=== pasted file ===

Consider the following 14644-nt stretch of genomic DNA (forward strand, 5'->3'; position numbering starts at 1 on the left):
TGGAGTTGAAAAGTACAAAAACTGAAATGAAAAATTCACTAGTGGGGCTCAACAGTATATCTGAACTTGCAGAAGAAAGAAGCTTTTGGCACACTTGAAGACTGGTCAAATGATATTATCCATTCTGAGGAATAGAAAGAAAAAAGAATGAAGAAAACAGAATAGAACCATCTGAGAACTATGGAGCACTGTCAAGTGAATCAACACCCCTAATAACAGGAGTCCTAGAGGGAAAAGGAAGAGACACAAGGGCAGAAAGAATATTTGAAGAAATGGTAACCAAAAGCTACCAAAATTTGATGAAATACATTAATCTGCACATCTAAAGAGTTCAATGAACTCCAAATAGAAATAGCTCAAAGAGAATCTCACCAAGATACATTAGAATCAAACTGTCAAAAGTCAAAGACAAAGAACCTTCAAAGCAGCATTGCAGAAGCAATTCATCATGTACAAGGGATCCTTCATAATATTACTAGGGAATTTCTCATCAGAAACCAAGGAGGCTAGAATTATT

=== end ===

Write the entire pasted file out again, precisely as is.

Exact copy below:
Consider the following 14644-nt stretch of genomic DNA (forward strand, 5'->3'; position numbering starts at 1 on the left):
TGGAGTTGAAAAGTACAAAAACTGAAATGAAAAATTCACTAGTGGGGCTCAACAGTATATCTGAACTTGCAGAAGAAAGAAGCTTTTGGCACACTTGAAGACTGGTCAAATGATATTATCCATTCTGAGGAATAGAAAGAAAAAAGAATGAAGAAAACAGAATAGAACCATCTGAGAACTATGGAGCACTGTCAAGTGAATCAACACCCCTAATAACAGGAGTCCTAGAGGGAAAAGGAAGAGACACAAGGGCAGAAAGAATATTTGAAGAAATGGTAACCAAAAGCTACCAAAATTTGATGAAATACATTAATCTGCACATCTAAAGAGTTCAATGAACTCCAAATAGAAATAGCTCAAAGAGAATCTCACCAAGATACATTAGAATCAAACTGTCAAAAGTCAAAGACAAAGAACCTTCAAAGCAGCATTGCAGAAGCAATTCATCATGTACAAGGGATCCTTCATAATATTACTAGGGAATTTCTCATCAGAAACCAAGGAGGCTAGAATTATT